PA J-i 0.143 0.139 303 53.5 13.0 48.64 10.0 (92)
PA J-ii 0.159 0.163 309 61.5 14.2 51.25 10.14
PA J-iii 0.088 0.088 299 14.5 3.8 48.33 9.50
PA J-iv 0.095 0.095 328 23.5 5.0 47.00 8.34
PA J-v 0.061 0.063 330 12.6 3.5 63.00 11.67
PA K-i 0.160 0.228 263 86.0 20.2 29.65 8.08 (93)
PA K-ii 0.188 0.250 271 119.0 29.0 37.19 9.67
PA K-iii 0.105 0.194 258 51.0 12.8 24.28 7.53
PA K-iv 0.122 0.202 281 69.7 17.0 30.30 8.5
PA K-v 0.089 0.166 284 41.5 10.8 24.41 7.71
PA L-ii 0.315 0.340 291 141 33.4 44.33 8.47 (94)
PA L-iv 0.243 0.270 273 83 19.8 37.89 6.87
PA L-v 0.229 0.210 271 78 18.1 43.82 8.22
PA L-vi 0.266 0.290 283 97 23.6 36.74 7.46
Figure 12 General cartoon representation on the effect of the bulky groups (tert-butyl) on the polymer chain packing and FFV. (a) Compact polymer chain packing in case of polymer without bulky groups. (b) Disruptive polymer packing and higher free space for the polymers having the bulky groups.

Figure 12

General cartoon representation on the effect of the bulky groups (tert-butyl) on the polymer chain packing and FFV. (a) Compact polymer chain packing in case of polymer without bulky groups. (b) Disruptive polymer packing and higher free space for the polymers having the bulky groups.

Also, the PAs having adamantyl moiety exhibited a good combination of permeability and selectivity ( P CO 2 = 34 Barrer and P O 2 = 9.5 Barrer, P CO 2 / P CH 4 = 37.8, P O 2 / P N 2 = 7.3 for PA H-i. In general, the PAs synthesized from the 4,4′(hexafluoroisopropylidene)bis(benzoic acid) have the best combination of permeability and selectivity (e.g., P CO 2 = 157 Barrer and P O 2 = 40 Barrer, P CO 2 / P CH 4 = 30.78, P O 2 / P N 2 = 7.69 for PA G-ii) due to disruption of polymer packing and the restricted torsional motion of phenyl rings around the 6F linkage. Also, for all these series of polymers, the PAs synthesized from naphthalene-2,6-dicarboxylic acid showed relatively lower permeability, which is attributed to the presence of rigid compact naphthalene unit responsible for the lowest FFV and observed gas permeability.

Introduction of 9,10-dihydro-9-oxa-10-phosphaphenanthrene 10-oxide (DOPO) into the polymer structure is beneficial in many respect. This unit has a typical spatial conformation free of conformational stress and a bulky structure that hinders close packing between polymer chains and effectively used in polymer to improve their solubility and thermal stability. This phosphorus-containing moiety also improves flame retardancy (82). To take the advantages of DOPO unit, Banerjee et al. has prepared a diamine monomer containing this unit and finally designed a series of PAs (Figure 13) (83). Introduction of bulky DOPO unit restricts efficient packing of polymer chains, chain–chain interactions decreases, and increases solubility (84) and permeability like many other PAs with bulky groups (77). The PAs showed high thermal stability, and Tg values were in the range of 265–275°C. The polymers showed very high gas permeability ( P CO 2 = 164.7 and P O 2 = 59.7 Barrer) and maintained a high selectivity. Gas permeability through the polymer membrane depends on the kinetic diameter of the penetrator gas molecules, packing density (FFV), and mobility of the polymer chains. PA with tert-butyl group and DOPO unit, i.e., PA I-i possesses the highest FFV and the most increased permeability in the series. The high glass transition temperature of the PAs affects their selectivity value by restricting their intersegmental motion.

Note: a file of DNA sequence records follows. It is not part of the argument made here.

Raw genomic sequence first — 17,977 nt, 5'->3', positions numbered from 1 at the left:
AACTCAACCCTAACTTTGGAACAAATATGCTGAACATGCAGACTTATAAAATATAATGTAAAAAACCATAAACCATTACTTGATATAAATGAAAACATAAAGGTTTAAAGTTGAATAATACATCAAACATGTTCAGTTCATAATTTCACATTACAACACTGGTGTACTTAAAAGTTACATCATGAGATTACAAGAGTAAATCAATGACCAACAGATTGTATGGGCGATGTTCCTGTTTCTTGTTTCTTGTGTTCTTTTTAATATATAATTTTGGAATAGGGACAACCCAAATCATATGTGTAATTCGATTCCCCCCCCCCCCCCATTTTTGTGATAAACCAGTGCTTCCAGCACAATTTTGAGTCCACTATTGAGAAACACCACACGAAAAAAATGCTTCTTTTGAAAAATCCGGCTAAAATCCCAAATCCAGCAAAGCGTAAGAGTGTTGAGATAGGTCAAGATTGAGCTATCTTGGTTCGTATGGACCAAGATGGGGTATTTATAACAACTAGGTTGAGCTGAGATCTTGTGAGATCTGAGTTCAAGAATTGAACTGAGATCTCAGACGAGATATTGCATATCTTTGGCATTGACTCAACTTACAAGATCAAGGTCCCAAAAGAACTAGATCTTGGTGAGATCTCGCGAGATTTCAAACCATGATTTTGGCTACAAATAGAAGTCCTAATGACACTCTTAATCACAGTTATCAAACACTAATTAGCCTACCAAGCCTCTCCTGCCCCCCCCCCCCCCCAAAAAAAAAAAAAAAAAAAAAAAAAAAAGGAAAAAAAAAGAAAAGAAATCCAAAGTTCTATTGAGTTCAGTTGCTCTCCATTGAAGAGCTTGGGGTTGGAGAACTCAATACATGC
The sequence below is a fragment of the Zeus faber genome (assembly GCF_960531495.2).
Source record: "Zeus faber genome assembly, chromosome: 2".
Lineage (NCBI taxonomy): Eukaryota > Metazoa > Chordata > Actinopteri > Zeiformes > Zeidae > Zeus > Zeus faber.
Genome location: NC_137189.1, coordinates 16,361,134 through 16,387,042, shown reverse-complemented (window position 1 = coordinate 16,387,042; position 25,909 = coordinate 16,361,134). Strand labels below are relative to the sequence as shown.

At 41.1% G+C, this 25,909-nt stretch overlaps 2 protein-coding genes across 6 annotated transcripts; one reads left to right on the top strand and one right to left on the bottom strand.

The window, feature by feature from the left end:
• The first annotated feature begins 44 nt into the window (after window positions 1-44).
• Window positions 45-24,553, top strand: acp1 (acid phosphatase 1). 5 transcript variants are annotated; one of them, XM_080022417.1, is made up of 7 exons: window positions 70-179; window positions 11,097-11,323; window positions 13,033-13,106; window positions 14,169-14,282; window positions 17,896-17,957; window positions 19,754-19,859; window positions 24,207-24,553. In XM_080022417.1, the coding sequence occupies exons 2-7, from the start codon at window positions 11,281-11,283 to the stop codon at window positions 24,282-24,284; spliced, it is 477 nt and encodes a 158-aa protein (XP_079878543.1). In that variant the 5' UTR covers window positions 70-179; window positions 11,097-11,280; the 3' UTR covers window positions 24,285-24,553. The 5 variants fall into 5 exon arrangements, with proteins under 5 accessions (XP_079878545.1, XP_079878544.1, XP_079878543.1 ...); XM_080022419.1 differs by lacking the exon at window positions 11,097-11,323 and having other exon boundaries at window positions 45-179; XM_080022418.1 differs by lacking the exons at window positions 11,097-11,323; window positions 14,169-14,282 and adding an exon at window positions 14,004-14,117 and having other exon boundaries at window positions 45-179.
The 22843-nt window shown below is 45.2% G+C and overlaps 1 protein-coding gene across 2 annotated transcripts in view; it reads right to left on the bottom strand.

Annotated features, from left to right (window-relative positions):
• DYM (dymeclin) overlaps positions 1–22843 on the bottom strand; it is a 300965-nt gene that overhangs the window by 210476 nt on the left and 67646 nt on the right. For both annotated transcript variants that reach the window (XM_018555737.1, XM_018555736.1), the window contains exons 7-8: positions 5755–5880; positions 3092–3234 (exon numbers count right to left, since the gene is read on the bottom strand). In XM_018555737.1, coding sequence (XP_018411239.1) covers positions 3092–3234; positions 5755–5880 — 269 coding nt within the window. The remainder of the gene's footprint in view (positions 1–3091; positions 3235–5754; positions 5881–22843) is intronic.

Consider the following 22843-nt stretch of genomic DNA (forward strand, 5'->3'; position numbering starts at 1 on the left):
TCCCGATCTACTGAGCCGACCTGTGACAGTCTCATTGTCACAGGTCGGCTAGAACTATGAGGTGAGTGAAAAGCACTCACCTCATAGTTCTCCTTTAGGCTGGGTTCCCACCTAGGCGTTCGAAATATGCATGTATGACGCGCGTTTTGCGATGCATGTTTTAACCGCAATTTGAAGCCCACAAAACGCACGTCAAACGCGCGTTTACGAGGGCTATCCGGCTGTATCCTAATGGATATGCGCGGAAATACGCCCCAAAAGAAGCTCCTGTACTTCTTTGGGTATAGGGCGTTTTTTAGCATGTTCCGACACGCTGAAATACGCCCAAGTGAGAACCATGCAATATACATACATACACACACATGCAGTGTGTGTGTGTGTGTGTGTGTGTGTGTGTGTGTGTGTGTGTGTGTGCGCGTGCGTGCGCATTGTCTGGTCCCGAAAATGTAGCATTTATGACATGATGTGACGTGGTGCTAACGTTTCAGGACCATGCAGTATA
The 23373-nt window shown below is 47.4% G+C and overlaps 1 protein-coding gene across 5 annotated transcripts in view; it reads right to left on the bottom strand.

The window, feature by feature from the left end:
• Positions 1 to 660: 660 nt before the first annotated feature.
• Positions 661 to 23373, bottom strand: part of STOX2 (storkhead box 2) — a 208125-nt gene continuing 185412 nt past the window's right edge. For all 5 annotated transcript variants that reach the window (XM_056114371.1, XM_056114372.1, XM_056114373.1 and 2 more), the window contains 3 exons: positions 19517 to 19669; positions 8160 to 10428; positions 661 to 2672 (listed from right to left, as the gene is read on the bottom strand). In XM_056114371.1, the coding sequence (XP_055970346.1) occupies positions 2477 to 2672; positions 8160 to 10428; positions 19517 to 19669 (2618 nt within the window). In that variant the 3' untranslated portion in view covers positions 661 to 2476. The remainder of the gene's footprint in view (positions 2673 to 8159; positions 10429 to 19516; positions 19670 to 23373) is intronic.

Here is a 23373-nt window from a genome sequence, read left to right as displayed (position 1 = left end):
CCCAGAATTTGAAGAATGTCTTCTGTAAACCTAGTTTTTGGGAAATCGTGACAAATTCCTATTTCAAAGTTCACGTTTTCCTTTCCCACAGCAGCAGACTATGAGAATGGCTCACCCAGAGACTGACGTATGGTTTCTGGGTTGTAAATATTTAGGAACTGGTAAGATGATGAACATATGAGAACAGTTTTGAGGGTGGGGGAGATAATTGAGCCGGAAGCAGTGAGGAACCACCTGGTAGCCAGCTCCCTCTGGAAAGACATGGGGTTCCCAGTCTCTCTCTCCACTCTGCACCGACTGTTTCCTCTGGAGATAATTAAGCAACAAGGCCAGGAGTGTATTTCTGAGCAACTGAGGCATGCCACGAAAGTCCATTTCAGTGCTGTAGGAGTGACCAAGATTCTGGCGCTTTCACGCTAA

Figure 13 Structure of the PAs containing DOPO moiety PA I-(i-vi) (83).

Figure 13

Structure of the PAs containing DOPO moiety PA I-(i-vi) (83).

5 PAs containing triphenylamine (TPA) moiety

Polymers with TPA core exhibits several unique properties, e.g., electrochromic properties (86) and hole-transporting properties (87). The propeller-shaped TPA structure is also known for packing disruptive group that inhibits the polymer chain packing and draws the attention for developing polymer membranes for gas permeation applications (8891). Liou et al. used different triphenyl amine-containing PIs for membrane-based gas separation applications (88,89). In addition to the above properties, the propeller-shaped structure improves the solubility of the PAs (86). Accordingly, Banerjee et al. have designed and prepared different TPA core containing diamines that bear other bulky pendant groups like adamantane (92), tri-tert-butyl phenol (93), and trityl (94). They have prepared several PAs using these diamines and investigated the gas permeation properties of the synthesized PAs (Figures 14 and 15).

Figure 14 Structure of the PAs synthesized from TPA containing bulky pendant groups (92,93).

Figure 14

Structure of the PAs synthesized from TPA containing bulky pendant groups (92,93).